I have great memories of touring the world; seeing all the countries outside Nigeria; playing for hundred thousands of people and making them happy and dancing. I get the biggest kick out of life when after a successful concert I look down at the crowed and see them shouting for more. There was a concert in China when after three encore songs, I was in my limousine going to the hotel and my manager, Jimmy Chan, called me half an hour later that they were still clapping in the concert hall! There were times in the 70s when I could not go out into the public without bodyguards shielding me. Supermarkets had to be closed for me and my band, Silver Convention, to shop for one hour, because the place would be in a chaos.

I love the memories of concerts for kings, presidents, prisoners, schoolchildren and just anybody, seeing the love in their eyes because they have understood that we tried our best to make them happy. To be a musician is hard work, but there is great benefit and pay offs for it.

It was once rumoured that you were the richest musician around. Was that true?

Musicians should not be judged by the material things they have been able to accumulate. I think taking my general record sales and royalty income over the last 50 years into consideration, I may be the wealthier musician in Nigeria. But that is actually irrelevant. I am more proud that all of my old records have been released again because 30 or 40 years later, people started to actually listen to my songs and music again. And even though we did not have the recording technology of today, we were well rehearsed and the arrangements were water tight.

Just last week, a European company was doing a disco re-mix for the summer season of my old song, ‘Talk to me, I am Listening.’ The remix is fresh with added percussion making it a bit hallucinating. But that’s what young people love when they are stoned out of their minds in a discotheque. Nigerian musicians should not concentrate on the material side of show business; it comes when one is good. It comes when one has sung and produced dozens of songs and one of them becomes an international hit. The regular money comes from international radio play and the copy rights of compositions; not so much from live performances, which are actually more promotional.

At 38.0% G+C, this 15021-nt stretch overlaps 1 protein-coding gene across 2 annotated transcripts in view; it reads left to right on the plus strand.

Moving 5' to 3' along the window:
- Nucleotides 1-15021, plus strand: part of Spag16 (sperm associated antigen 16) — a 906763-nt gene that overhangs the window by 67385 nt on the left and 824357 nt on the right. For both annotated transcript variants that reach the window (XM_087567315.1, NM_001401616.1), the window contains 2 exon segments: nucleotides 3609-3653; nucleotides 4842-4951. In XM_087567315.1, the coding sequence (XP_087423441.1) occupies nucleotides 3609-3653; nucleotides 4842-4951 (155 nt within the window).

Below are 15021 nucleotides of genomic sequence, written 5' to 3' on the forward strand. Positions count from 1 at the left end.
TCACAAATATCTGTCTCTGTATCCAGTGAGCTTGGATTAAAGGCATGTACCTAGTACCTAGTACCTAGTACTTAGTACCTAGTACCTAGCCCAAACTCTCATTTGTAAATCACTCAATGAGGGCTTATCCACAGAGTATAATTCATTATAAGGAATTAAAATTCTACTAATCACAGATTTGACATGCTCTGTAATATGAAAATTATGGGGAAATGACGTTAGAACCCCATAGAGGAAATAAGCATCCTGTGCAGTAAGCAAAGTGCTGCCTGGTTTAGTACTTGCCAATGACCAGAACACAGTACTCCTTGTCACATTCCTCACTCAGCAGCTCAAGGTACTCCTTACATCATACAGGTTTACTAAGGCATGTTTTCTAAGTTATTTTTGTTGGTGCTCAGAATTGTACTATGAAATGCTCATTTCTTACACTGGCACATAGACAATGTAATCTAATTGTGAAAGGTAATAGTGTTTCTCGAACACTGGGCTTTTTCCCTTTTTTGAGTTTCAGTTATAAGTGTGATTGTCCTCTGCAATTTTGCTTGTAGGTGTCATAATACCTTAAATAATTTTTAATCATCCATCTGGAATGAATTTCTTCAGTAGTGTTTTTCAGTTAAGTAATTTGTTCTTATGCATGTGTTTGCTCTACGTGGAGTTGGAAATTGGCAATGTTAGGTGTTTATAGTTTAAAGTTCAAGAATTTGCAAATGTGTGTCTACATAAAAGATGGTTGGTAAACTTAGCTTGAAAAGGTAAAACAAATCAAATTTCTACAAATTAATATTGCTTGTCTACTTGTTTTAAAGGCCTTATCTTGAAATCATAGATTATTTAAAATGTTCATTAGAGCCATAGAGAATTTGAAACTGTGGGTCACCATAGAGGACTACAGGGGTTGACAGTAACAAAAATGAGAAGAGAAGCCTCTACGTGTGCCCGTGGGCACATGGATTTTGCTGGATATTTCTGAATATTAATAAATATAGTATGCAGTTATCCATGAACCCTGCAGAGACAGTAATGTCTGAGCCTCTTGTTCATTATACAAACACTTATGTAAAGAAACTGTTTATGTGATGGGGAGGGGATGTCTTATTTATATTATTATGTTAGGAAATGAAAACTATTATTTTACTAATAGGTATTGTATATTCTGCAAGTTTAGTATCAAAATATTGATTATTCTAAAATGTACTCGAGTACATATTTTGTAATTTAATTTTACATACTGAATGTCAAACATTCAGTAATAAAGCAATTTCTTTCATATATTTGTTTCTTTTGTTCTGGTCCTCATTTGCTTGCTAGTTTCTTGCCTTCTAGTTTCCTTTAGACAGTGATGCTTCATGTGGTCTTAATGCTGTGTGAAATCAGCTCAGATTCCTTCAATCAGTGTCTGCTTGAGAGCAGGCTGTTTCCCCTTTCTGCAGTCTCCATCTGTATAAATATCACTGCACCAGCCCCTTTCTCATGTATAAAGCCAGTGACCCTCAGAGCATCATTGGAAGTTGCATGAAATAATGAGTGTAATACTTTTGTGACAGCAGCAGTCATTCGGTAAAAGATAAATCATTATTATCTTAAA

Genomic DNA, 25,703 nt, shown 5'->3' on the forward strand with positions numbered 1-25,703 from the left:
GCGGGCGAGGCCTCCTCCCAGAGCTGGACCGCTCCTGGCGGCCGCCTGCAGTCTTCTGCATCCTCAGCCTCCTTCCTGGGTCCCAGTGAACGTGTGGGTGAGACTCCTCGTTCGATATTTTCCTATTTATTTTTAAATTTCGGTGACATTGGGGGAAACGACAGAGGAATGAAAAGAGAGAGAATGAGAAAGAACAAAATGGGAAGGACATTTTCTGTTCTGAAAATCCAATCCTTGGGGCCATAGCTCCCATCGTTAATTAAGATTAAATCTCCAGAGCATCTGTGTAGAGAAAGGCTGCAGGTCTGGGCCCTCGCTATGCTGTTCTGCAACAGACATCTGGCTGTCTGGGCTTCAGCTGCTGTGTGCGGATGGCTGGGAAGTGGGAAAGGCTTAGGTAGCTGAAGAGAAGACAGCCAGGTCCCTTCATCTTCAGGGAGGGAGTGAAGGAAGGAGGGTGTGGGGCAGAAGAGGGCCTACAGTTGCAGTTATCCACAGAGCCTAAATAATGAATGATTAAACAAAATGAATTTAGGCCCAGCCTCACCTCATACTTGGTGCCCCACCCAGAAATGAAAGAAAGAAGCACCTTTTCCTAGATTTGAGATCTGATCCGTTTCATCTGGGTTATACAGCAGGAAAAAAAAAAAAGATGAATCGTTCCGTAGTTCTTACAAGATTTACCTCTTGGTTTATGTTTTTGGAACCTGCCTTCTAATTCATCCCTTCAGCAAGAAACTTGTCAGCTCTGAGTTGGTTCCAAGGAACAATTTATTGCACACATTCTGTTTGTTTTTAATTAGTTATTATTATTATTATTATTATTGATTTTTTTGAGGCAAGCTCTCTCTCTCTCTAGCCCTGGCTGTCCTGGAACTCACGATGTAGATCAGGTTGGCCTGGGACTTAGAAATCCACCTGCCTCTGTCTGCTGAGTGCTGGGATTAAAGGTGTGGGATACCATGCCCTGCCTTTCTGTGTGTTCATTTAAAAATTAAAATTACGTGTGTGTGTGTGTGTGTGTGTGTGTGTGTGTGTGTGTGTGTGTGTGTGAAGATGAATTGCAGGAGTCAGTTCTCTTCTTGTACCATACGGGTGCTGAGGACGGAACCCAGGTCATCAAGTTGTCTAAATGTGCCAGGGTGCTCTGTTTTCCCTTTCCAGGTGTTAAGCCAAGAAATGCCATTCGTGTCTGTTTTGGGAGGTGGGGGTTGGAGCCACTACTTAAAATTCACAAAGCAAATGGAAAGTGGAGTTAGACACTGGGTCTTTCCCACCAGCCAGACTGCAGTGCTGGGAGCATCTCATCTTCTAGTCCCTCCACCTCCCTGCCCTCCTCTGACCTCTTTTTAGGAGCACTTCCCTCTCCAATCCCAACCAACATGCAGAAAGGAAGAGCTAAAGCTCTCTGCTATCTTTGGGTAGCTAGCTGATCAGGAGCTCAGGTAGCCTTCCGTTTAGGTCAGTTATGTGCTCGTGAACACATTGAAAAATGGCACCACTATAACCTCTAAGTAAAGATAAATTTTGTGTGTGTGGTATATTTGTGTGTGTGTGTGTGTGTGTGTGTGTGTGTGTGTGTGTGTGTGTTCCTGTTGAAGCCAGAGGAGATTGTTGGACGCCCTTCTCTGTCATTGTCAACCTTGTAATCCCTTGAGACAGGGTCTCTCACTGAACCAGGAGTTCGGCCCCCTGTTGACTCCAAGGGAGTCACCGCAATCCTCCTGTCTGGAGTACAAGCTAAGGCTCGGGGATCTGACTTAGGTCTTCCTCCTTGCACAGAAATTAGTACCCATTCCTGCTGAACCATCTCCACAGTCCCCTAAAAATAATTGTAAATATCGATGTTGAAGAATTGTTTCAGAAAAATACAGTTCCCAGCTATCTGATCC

Some say you are not married. If true, are you expecting to get married someday?

I have been married a couple of times, and my first wife and mother of my son, Victor, is late. The other two are doing well. I have not seen the right one to remarry, and it is not my priority at the moment.

How about children?

I have three wonderful sons and one daughter I have hardly seen. I do not put my family life into the news because it is personal to me.

We know you have special love for dogs. Did it come about from childhood, and which breed do you keep?

I had my first dog at the age of 14. It was a bull terrier. But in the last 30 years, I have had over 100 Alsatian dogs. They are loyal, lovable and they have become my best friends. I have only five at the moment. Any regrets in life? Yes, I often regret having come back to Nigeria in the 1970s. I have left many times, but I guess being born in Nigeria has a karma effect on me that I always have to come back. I think my career would have been even more internationally successful after Silver Convention if I did not come back for Festac 77 to settle and open the Surulere Night Club.

I have spent many years trying to do my best to uplift the entertainment Industry from being a part funder of the Classical Music Society (Muson) the Performing Music Association (PMAN), The Jazz Club Nigeria, the Entertainment Foundation of Nigeria and so on. A lot of work, time and money spent and not much received in return. But I leave that subject to history. I can only hope that history will judge me gently for my time and involvement in Nigeria! – Culled from The Nation.